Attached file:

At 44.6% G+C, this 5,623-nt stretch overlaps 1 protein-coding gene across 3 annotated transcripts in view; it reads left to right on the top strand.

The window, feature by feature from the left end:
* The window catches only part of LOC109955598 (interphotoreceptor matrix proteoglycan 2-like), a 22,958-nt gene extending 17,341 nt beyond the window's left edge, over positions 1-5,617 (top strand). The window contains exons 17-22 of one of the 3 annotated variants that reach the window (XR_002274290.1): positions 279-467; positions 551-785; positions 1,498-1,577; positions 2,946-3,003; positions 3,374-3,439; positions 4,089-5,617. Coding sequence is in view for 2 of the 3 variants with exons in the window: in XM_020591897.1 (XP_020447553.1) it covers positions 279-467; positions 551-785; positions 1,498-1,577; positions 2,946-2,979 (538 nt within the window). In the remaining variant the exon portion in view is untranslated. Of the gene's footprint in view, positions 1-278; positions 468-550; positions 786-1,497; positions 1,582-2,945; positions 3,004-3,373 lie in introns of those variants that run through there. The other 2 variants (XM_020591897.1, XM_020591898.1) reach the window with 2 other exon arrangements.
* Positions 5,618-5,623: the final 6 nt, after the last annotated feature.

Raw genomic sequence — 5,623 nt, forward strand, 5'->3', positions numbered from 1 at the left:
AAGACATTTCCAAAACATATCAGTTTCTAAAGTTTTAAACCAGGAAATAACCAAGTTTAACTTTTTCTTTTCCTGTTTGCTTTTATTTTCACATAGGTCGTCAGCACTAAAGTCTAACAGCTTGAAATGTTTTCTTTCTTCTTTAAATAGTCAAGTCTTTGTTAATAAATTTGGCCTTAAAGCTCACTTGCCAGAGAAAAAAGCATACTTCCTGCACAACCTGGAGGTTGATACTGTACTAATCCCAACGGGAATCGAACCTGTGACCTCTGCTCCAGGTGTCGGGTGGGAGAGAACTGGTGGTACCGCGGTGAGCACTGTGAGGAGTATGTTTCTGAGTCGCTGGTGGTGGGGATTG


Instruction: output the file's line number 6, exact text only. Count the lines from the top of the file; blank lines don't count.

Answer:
AAGACATTTCCAAAACATATCAGTTTCTAAAGTTTTAAACCAGGAAATAACCAAGTTTAACTTTTTCTTTTCCTGTTTGCTTTTATTTTCACATAGGTCGTCAGCACTAAAGTCTAACAGCTTGAAATGTTTTCTTTCTTCTTTAAATAGTCAAGTCTTTGTTAATAAATTTGGCCTTAAAGCTCACTTGCCAGAGAAAAAAGCATACTTCCTGCACAACCTGGAGGTTGATACTGTACTAATCCCAACGGGAATCGAACCTGTGACCTCTGCTCCAGGTGTCGGGTGGGAGAGAACTGGTGGTACCGCGGTGAGCACTGTGAGGAGTATGTTTCTGAGTCGCTGGTGGTGGGGATTG